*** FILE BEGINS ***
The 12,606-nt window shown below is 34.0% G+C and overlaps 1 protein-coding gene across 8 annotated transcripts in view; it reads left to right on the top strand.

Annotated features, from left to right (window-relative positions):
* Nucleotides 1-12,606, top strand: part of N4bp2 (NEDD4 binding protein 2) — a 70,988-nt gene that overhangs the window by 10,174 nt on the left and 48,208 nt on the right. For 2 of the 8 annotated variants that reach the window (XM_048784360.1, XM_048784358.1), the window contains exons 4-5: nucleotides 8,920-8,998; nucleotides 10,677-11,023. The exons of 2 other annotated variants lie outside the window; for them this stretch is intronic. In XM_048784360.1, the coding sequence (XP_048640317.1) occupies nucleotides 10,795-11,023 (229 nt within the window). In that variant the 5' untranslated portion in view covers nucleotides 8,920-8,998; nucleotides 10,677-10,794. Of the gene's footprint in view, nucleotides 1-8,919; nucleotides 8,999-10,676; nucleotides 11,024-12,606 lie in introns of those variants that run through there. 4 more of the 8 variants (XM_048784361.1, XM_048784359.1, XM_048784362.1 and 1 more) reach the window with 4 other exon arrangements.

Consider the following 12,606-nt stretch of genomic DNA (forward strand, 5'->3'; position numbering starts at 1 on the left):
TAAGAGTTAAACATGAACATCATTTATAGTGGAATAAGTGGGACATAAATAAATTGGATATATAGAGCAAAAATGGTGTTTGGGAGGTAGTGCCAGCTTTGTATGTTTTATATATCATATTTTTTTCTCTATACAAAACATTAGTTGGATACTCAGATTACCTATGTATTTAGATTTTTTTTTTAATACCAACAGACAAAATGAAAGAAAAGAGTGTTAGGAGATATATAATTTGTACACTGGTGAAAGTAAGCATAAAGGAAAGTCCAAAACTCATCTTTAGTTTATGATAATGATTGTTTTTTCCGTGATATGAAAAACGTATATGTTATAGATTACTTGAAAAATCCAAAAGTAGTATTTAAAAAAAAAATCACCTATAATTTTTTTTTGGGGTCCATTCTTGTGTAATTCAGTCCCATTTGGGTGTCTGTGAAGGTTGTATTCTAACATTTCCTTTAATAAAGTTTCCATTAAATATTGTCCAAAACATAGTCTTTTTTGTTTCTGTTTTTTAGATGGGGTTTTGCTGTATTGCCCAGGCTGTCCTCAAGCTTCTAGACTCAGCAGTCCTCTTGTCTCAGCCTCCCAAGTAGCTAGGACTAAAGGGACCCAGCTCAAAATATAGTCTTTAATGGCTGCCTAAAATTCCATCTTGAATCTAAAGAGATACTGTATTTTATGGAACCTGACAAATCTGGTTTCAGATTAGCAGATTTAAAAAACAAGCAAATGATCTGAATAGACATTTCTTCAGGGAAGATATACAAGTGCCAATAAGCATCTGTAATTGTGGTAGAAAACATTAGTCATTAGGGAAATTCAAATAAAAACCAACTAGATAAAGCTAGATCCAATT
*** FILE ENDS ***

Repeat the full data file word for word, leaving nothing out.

The 12,606-nt window shown below is 34.0% G+C and overlaps 1 protein-coding gene across 8 annotated transcripts in view; it reads left to right on the top strand.

Annotated features, from left to right (window-relative positions):
* Nucleotides 1-12,606, top strand: part of N4bp2 (NEDD4 binding protein 2) — a 70,988-nt gene that overhangs the window by 10,174 nt on the left and 48,208 nt on the right. For 2 of the 8 annotated variants that reach the window (XM_048784360.1, XM_048784358.1), the window contains exons 4-5: nucleotides 8,920-8,998; nucleotides 10,677-11,023. The exons of 2 other annotated variants lie outside the window; for them this stretch is intronic. In XM_048784360.1, the coding sequence (XP_048640317.1) occupies nucleotides 10,795-11,023 (229 nt within the window). In that variant the 5' untranslated portion in view covers nucleotides 8,920-8,998; nucleotides 10,677-10,794. Of the gene's footprint in view, nucleotides 1-8,919; nucleotides 8,999-10,676; nucleotides 11,024-12,606 lie in introns of those variants that run through there. 4 more of the 8 variants (XM_048784361.1, XM_048784359.1, XM_048784362.1 and 1 more) reach the window with 4 other exon arrangements.

Consider the following 12,606-nt stretch of genomic DNA (forward strand, 5'->3'; position numbering starts at 1 on the left):
TAAGAGTTAAACATGAACATCATTTATAGTGGAATAAGTGGGACATAAATAAATTGGATATATAGAGCAAAAATGGTGTTTGGGAGGTAGTGCCAGCTTTGTATGTTTTATATATCATATTTTTTTCTCTATACAAAACATTAGTTGGATACTCAGATTACCTATGTATTTAGATTTTTTTTTTAATACCAACAGACAAAATGAAAGAAAAGAGTGTTAGGAGATATATAATTTGTACACTGGTGAAAGTAAGCATAAAGGAAAGTCCAAAACTCATCTTTAGTTTATGATAATGATTGTTTTTTCCGTGATATGAAAAACGTATATGTTATAGATTACTTGAAAAATCCAAAAGTAGTATTTAAAAAAAAAATCACCTATAATTTTTTTTTGGGGTCCATTCTTGTGTAATTCAGTCCCATTTGGGTGTCTGTGAAGGTTGTATTCTAACATTTCCTTTAATAAAGTTTCCATTAAATATTGTCCAAAACATAGTCTTTTTTGTTTCTGTTTTTTAGATGGGGTTTTGCTGTATTGCCCAGGCTGTCCTCAAGCTTCTAGACTCAGCAGTCCTCTTGTCTCAGCCTCCCAAGTAGCTAGGACTAAAGGGACCCAGCTCAAAATATAGTCTTTAATGGCTGCCTAAAATTCCATCTTGAATCTAAAGAGATACTGTATTTTATGGAACCTGACAAATCTGGTTTCAGATTAGCAGATTTAAAAAACAAGCAAATGATCTGAATAGACATTTCTTCAGGGAAGATATACAAGTGCCAATAAGCATCTGTAATTGTGGTAGAAAACATTAGTCATTAGGGAAATTCAAATAAAAACCAACTAGATAAAGCTAGATCCAATT